What the weeklies said 10 June 2018
Presidential betrayals, audiovisual reform and the question of public guilt dominate this week's front pages; and there's news of a deadly plague which follows in the wake of too much political correctness.
Weekly magazine Marianne looks at those it says have been harmed by President Emmanuel Macron.
This is the rather the tragic story of such figures as French Ecology Minister Nicolas Hulot, the presidential advisor on urban renewal, Jean-Louis Borloo, and one-time centrist ally François Bayrou.
Marianne says the way these three key figures have been humiliated, ignored and ousted from the centre of power is a symptom of Macron's irresistible drift to the right.
The magazine goes on to suggest that the fate of the three flagship personalities has shaken a number of MPs within the presidential majority out of their torpor. Thus several Macronists have proposed individual amendments or have been openly critical of government policy in the press. An attempt, perhaps, to revive the multi-polar centrist approach promised during the presidential campaign? Or a sign that Macron's marchers are not all heading in the same direction, at the same speed?
Nothing in the diary - apart from media reform
Satirical paper Le Canard Enchaîné looks back on this week's announcement by the French Culture Minister Françoise Nyssen of her plans to reform the radio and television sector.
"Farcial," a "non-event" are the polite terms used to qualify a series of proposals that had already been covered by the press, the minister having decided to leak her own broadcast reforms through the print media. So much for the form.
As for the content, Le Canard is equally unimpressed. Internet is the new Eldorado, it says. We must all invest in the digital revolution, shift from the steam age of radio and TV and embrace the phone-based realities of podcasting, YouTubing, Googling, Twittering, Tweeting and Tindering.
But that's going to cost money?
Yes. Fifty million euros between now and 2022 according to the minister's own calculations. And the government won't be offering a cent. Le Canard Enchaîné says that explains the basis of the reform at least: put everything on the net and save money.
Sadly, the minister herself has a way to go. On Monday, at midday, as she wielded her virtual axe before journalists who had already read it all on AFP, her ministerial website carried the message "Nothing in the diary for today".
Shades of Louis XVI, last king of France, whose diary entry for 14 July 1789, the day of the storming of the Bastille and the start of the French revolution, read simply "Nothing".
How long does public guilt last?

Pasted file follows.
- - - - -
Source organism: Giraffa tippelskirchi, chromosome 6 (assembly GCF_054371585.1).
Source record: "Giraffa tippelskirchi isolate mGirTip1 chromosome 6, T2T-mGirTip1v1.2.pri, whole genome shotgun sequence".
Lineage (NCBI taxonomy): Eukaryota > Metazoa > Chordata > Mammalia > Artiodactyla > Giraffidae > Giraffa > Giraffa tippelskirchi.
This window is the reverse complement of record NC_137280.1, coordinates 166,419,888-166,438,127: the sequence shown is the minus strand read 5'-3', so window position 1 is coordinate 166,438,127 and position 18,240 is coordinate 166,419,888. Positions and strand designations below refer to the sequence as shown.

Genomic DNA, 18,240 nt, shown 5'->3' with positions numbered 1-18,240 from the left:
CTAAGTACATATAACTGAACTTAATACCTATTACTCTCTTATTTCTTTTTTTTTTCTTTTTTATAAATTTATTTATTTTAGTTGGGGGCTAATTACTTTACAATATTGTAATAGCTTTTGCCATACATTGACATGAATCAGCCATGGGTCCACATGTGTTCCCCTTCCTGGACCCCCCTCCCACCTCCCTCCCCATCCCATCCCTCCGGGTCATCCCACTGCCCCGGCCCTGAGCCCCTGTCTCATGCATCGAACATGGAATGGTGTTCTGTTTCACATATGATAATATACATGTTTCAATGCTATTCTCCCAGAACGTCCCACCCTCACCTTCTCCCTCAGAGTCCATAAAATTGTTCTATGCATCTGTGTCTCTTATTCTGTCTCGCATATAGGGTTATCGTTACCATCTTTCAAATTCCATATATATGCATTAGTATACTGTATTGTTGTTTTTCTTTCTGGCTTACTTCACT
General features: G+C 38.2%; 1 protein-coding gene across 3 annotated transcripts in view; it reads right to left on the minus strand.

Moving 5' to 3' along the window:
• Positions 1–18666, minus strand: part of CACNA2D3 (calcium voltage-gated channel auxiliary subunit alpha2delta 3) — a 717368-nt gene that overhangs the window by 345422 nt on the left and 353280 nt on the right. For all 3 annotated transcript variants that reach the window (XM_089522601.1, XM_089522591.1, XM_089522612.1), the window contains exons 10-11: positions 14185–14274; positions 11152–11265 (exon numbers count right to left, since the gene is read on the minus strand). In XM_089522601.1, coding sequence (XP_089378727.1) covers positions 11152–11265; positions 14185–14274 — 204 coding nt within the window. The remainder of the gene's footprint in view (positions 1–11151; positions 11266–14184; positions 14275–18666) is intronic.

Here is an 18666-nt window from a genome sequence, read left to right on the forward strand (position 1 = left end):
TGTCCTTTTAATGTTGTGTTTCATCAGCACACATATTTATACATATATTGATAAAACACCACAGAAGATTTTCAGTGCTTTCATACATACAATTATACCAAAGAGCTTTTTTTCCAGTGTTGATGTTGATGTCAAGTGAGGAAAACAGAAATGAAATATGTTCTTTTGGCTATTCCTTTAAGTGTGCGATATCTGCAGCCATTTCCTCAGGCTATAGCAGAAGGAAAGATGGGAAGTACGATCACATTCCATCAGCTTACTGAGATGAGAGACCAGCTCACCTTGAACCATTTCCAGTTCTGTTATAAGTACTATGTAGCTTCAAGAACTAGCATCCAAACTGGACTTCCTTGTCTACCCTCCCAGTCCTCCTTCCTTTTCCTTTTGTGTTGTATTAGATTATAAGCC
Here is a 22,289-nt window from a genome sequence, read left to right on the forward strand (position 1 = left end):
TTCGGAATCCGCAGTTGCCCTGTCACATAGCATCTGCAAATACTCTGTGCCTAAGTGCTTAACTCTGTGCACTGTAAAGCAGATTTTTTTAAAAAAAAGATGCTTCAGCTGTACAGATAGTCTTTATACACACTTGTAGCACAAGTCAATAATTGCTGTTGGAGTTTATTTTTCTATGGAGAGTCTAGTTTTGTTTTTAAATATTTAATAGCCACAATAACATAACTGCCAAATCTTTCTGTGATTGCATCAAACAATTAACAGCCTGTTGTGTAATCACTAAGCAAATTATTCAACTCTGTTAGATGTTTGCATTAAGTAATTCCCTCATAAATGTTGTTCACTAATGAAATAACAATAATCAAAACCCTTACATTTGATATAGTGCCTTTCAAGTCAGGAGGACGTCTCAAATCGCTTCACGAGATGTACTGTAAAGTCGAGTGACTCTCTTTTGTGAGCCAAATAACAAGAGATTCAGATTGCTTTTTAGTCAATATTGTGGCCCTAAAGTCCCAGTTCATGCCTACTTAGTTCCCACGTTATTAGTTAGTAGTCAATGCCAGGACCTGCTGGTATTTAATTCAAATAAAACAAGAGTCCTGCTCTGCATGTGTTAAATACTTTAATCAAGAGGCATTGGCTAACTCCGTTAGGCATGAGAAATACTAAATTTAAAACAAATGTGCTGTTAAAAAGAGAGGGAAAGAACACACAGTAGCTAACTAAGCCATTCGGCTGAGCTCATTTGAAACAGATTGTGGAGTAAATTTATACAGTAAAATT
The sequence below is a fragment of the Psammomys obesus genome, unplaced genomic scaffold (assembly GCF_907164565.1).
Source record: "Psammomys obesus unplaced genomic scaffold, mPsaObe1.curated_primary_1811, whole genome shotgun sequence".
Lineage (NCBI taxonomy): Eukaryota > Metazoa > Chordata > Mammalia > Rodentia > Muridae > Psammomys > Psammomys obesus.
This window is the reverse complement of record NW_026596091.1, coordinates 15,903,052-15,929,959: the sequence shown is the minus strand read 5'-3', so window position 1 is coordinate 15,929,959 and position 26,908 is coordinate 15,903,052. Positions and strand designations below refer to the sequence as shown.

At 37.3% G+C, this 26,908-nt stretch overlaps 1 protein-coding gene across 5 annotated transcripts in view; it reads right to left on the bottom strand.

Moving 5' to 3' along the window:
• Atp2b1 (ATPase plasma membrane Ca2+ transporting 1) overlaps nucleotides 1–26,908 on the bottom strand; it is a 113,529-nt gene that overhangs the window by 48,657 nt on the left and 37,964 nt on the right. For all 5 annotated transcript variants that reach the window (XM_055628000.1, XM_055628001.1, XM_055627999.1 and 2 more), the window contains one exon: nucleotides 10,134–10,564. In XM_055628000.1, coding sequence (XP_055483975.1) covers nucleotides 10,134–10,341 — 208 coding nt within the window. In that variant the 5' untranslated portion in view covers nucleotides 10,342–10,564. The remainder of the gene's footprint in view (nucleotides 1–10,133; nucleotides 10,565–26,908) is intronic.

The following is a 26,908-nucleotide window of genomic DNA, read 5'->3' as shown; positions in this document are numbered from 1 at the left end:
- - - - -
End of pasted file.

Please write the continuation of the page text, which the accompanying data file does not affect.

L'Obs asks if the French rock singer Bertrand Cantat should be allowed to go on singing.
Cantat is the man who was sentenced to eight years in jail for killing his partner, Marie Trintignant, in 2003.
Having served his time, he is now back on stage, touring France, facing protest and criticism. There are those who feel he should retire from music and those who believe he has the right to be forgiven.
L'Obs paints a picture of a dark, troubled, violent man. Perhaps himself the victim of the dark, troubled, violent times in which we live in which violence against women, for too long a family secret, is finally being given the prominence it deserves.
On the question of Cantat's right to sing, lawyer Marie Dosé says he has seen out his sentence and has the same rights as any former prisoner. Senator Laurence Rossignol, women's rights minister in the François Hollande government says that, given the nature of the crime, Cantat has a moral obligation to retire from professional life, that he cannot expect to be given public absolution.
The tour continues.
The tyranny of the indignant. What?
Le Point devotes its front cover to a modern plague that you might not have realised you were menaced by. We are, warns Le Point, living under the "Tyranny of the hypersensitive".
The philosopher Raphaël Enthoven says we are the victims of a regime of whingers, people who are so politically correct that they are afraid to say anything at all, and who scan the language of the rest of us for the significant lapses which betray us as racist, sexist, aggressive.
Communication with such people is difficult; humour is impossible, he argues. Because what you thought was a simple joke is actually a betrayal of your deepest prejudices.
Enthoven says the people he calls the "activists of indignation" are the real enemies of freedom of ex
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